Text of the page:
4. Egoigwe on the 26. Jul, 2010 remarked #

    Very well put, Tomas Rosas… thank you. The question is; whose mad dog is Israel? We know it is a nation bequeathed to the Rothschild Dynasty via the Balfour declaration and it would seem today, America is being primed to fulfill an even wider role in compliance enforcement and territorial expansionism.

    America’s emerging role as a gun-for-hire is made all too manifest by its Israeli handlers. The gloves are off and there are no pretensions any longer as to rule of law and international acquiescence. Democratic tenets are just now a pain in the neck.

    This would perhaps explain why the degradation of America has become imperative. Once stripped of its wealth and freedom, it becomes really easy to whip it into line and get it to perform the desired goal of a bigger and better global mad dog. The junkie gets its oil fix and its kids die for our global conquests. That would be the price to pay.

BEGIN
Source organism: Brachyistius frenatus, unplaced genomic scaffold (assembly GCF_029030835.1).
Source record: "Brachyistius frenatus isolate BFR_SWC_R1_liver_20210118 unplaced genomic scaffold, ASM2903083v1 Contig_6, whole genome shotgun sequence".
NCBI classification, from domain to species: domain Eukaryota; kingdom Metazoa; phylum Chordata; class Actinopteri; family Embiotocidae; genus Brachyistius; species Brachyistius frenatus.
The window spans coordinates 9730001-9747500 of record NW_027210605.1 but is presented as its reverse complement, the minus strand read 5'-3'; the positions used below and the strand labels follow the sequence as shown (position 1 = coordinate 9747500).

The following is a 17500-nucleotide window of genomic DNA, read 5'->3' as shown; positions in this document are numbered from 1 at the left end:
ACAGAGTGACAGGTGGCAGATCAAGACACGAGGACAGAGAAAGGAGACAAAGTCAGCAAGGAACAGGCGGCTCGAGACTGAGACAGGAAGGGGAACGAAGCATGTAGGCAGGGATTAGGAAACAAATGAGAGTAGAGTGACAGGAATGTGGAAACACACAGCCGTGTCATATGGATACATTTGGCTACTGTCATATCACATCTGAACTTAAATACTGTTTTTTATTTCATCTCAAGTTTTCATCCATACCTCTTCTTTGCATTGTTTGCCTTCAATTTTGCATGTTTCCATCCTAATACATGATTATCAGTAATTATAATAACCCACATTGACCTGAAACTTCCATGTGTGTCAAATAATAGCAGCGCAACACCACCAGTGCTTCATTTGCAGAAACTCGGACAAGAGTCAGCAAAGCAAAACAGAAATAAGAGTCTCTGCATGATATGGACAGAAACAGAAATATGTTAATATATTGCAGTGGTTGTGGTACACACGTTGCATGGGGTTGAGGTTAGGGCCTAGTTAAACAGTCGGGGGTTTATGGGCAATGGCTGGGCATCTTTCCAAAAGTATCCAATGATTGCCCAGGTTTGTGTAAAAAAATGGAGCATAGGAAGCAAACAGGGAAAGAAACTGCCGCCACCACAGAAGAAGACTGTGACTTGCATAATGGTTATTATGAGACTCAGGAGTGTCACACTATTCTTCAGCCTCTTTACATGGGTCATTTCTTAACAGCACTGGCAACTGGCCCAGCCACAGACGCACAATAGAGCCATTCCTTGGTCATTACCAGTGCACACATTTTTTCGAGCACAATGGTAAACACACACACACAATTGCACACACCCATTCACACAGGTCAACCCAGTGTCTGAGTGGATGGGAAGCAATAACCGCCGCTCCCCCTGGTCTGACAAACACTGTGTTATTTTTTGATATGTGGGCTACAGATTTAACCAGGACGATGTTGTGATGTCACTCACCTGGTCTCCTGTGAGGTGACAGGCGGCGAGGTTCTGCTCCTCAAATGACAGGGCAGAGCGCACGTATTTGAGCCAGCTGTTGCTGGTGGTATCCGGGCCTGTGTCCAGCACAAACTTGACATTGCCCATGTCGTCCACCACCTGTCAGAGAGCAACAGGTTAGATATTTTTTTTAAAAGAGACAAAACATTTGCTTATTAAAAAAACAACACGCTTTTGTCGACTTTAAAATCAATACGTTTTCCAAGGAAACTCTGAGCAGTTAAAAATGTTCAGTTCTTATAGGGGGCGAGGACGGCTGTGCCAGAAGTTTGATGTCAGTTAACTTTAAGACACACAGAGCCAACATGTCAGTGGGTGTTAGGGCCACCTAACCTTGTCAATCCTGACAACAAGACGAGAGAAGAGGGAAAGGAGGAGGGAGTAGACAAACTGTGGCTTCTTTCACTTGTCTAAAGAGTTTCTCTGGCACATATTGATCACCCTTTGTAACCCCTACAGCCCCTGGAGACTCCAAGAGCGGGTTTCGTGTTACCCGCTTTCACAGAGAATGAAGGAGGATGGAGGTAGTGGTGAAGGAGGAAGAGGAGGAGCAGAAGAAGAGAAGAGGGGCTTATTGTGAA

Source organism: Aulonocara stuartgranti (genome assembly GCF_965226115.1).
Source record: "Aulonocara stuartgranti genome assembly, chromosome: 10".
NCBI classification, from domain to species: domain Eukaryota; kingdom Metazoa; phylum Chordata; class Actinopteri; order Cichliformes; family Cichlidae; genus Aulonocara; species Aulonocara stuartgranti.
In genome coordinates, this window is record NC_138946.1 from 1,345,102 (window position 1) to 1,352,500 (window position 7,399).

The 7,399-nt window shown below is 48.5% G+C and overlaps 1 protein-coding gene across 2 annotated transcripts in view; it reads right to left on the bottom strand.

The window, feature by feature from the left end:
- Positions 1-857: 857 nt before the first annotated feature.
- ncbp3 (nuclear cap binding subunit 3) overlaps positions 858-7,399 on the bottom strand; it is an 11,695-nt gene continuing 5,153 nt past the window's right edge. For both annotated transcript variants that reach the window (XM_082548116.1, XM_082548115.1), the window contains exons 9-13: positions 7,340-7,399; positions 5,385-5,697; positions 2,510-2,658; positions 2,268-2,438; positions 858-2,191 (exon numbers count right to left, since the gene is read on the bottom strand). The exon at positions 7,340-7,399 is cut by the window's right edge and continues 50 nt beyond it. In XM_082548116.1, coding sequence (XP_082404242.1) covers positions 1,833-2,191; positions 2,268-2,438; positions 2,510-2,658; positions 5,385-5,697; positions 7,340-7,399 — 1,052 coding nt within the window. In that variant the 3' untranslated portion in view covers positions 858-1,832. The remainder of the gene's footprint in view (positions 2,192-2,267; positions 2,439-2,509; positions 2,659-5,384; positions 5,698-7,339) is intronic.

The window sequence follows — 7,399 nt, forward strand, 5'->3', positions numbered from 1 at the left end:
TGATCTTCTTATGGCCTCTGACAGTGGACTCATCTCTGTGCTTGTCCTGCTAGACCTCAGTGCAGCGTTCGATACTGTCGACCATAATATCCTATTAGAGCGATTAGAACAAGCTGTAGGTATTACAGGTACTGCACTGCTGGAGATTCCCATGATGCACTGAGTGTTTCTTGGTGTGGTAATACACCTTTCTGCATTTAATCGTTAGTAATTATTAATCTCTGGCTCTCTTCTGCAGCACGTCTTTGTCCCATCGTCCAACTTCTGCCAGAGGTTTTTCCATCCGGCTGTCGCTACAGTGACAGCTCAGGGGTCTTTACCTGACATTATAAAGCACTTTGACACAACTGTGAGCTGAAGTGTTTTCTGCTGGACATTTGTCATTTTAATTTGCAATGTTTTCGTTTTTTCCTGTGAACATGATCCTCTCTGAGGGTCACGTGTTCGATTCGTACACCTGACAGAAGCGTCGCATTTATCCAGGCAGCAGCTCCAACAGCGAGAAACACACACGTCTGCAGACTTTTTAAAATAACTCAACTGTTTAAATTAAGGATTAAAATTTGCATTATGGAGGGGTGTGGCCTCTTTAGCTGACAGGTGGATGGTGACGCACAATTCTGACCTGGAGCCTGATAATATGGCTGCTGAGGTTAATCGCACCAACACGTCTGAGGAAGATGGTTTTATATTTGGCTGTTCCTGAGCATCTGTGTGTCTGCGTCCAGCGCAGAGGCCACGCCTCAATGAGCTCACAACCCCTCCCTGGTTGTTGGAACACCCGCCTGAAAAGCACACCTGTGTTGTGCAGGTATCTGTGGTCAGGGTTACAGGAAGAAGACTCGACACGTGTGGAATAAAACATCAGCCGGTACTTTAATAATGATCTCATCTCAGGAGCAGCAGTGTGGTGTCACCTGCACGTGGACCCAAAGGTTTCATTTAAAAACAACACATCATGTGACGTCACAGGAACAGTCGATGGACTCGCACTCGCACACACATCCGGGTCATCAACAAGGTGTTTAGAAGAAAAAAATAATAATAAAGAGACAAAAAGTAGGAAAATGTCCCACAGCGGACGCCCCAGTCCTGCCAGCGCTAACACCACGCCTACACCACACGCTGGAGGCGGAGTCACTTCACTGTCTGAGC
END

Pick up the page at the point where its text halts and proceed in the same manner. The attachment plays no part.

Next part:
5. Rehmat on the 26. Jul, 2010 remarked #

    Senator Joe Lieberman (aka Mr. Israel) along with Senators John McCain and Lindsay Graham flew all the way to Tel Aviv to let Israeli Defense Minister Gen. Ehud Barak and other military officers that he has been told Pentagon is ready to strike Iran. Lieberman’s “secret” was published in Israeli daily The Jerusalem Post, while the Zionist-controlled American mainstream media kept Lieberman’s view secret from the US public. Though they make military threats – they also have come to the realization that bombing Islamic Republic is not worth the consequences.

    All such trips doing Israeli PR work around the world by US government official, Senators and Congressmen are paid by the US taxpayers.